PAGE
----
Reykjavík Culture Night - The Reykjavik Grapevine

Reykjavík Culture Night

Reykjavík Culture Night

Published August 24, 2007

Approximately 100 thousand people flocked downtown to partake in the annual celebration, Reykjavík Culture Night, on August 18 this year. Culture Night is the day when street performers, artists, musicians, dancers and actors almost outnumber the 101 population and suburban residents drive to the centre to witness. Swarms of locals, and a whole bunch of confused tourists, crowded the city centre to see and bee seen, sample free drinks at gallery openings and check out what the young art generationis spending all that free time creating.

More than 400 happenings were scheduled during the day. With no time to waste, the Grapevine photographer and me, eager to breathe in as much culture as possible, hit the town at 14:00 sharp. Strolling down Laugavegur, the street slowly transformed into a vibrant cultural party-zone. A few hours later, the crowd would triple in number.

After witnessing a fairly dull street-dance session at Ingólfstorg, we got stuck in a terrifying and smelly “traffic-jam” on Lækjartorg square. Wally the clown can be funny and all, but when cramped between two tall and sweaty men and surrounded by hyperactive kids, we found little joy in the whole extravaganza and wanted nothing more than to get the move on, and finally breathe fresh air.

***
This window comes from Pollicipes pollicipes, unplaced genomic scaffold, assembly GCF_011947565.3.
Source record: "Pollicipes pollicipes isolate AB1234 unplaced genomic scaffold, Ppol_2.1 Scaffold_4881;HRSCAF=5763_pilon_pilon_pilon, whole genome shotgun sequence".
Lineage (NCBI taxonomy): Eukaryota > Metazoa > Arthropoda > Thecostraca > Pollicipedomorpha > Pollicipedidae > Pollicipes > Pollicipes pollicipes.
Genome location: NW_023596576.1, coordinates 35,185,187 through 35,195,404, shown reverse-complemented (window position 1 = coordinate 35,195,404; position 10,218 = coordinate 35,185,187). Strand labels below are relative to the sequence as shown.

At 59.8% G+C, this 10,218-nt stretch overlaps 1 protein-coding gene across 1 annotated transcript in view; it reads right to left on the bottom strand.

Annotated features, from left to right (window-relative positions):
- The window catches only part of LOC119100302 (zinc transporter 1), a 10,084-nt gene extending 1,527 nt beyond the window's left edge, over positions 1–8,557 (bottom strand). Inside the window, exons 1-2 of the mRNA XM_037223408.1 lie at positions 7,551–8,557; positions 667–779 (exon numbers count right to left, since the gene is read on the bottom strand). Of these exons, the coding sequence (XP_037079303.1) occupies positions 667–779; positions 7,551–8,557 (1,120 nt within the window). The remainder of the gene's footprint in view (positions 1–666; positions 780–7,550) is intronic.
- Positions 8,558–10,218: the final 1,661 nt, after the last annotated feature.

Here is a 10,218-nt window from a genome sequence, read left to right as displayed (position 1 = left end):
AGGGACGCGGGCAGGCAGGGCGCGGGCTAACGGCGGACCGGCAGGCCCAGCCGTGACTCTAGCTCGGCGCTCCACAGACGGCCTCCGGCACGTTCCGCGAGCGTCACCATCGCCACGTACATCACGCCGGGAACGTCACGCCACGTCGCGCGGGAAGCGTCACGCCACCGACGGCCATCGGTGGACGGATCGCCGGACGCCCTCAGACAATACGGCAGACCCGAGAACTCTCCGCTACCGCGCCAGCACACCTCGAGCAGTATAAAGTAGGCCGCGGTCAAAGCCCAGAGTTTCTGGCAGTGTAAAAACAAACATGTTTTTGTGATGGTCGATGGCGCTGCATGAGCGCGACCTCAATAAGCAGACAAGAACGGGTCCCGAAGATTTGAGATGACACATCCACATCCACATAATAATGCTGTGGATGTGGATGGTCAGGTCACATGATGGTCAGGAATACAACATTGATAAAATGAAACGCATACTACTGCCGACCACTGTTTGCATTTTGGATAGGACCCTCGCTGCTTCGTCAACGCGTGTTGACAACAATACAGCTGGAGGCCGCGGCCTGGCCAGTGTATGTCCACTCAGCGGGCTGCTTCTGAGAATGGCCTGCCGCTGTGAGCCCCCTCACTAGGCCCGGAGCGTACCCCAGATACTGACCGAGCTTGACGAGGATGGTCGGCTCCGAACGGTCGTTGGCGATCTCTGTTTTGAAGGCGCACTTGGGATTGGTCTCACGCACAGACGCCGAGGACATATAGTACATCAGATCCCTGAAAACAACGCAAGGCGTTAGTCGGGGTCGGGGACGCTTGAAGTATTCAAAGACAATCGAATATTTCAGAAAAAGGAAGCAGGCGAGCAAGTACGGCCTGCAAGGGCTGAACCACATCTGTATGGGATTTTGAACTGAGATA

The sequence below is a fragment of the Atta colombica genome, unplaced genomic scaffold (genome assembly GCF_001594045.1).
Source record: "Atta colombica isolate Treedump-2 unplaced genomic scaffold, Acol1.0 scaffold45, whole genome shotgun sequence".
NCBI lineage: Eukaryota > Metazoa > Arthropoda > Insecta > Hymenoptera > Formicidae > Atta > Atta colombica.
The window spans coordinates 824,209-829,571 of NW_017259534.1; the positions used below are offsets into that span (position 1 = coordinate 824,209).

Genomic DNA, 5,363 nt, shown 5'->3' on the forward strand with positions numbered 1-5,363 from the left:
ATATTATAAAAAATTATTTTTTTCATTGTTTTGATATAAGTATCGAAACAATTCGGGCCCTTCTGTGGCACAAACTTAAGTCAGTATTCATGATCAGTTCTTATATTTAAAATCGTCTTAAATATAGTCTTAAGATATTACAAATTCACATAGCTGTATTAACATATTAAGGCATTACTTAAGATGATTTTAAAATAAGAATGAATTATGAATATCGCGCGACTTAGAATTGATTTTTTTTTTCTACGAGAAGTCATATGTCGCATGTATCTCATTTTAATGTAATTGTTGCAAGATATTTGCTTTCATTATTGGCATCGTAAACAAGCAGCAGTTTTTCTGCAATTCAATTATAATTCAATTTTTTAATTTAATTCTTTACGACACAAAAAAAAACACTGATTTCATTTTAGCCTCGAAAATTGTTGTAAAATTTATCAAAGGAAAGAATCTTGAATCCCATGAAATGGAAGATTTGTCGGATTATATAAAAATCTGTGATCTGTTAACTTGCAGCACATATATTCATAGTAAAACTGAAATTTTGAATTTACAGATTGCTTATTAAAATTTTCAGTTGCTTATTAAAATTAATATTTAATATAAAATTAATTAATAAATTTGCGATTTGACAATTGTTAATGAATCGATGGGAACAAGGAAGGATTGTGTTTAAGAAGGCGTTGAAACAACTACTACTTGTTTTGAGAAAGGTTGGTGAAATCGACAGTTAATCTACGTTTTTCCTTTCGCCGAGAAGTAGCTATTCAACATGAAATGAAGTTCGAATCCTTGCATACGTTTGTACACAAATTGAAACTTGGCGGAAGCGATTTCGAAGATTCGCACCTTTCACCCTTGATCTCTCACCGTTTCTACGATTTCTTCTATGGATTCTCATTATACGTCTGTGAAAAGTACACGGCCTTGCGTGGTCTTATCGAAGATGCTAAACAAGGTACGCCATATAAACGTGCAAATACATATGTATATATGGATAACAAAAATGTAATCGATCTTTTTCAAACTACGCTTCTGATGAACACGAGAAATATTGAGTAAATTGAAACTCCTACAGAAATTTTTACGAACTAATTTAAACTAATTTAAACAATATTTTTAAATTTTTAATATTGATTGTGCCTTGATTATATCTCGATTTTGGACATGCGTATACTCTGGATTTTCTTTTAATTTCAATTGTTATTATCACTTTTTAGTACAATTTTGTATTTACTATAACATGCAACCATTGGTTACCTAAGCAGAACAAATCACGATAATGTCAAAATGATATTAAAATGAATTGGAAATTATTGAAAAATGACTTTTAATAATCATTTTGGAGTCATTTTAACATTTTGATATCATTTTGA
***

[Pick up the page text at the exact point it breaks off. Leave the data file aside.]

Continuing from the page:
We passed families with dogs, kids sitting cross-legged on the streets feasting on grilled hot-dogs and candy, their parents ate waffles and teenagers ran around with beer-stuffed backpacks. DJs and bands played on every other street-corner. Miklatún park attracted a huge number of pedestrians for a family friendly outdoor show while bar Dillon hosted the first Icelandic championship in hot-dog eating. The record now sits at 14 hot-dogs in 12 minutes so you can now prepare for next year’s competition. Note that any vomiting will leave you disqualified.

Around dinner-time we headed to NASA where ultra-trendy teenagers jumped around to party-band GusGus while two three-year-olds played around with their balloons, somewhat unaware that they were probably among the youngest GusGus concertgoers ever.

It had passed 21:00 when rock-band Mínus crowded the backyard of bar Dillon on Laugavegur. Soon after they finished their set, fireworks lit up the cloudless sky as the annual fireworks display marked the end of the official programme. At this time, the street was packed. Some groups were heading home, others just beginning to celebrate. To conclude our challenging day, funk-masters in Jagúar brought the crowd into a frenzy at bar Organ and much to my surprise, I actually had some energy left to get the groove on.

At 5 AM it was finally time to call it a night. The 15 hours of cultural overdose left us crawl up Laugavegur the last time that day. By now, family folks had fled the scene and intoxicated patrons had taken over the city centre. The cultural charm was lost. Police officers, dressed in neon-lit vests, stormed en masse around the centre, picked up drunken teenagers and passed-out adults and secured that everything would run around safely. And for the most part it did. But as Icelandic party-animals aren’t exactly the tidiest breed of the animal kingdom, I can’t say that I envied the city cleaning-team, now arriving for work.

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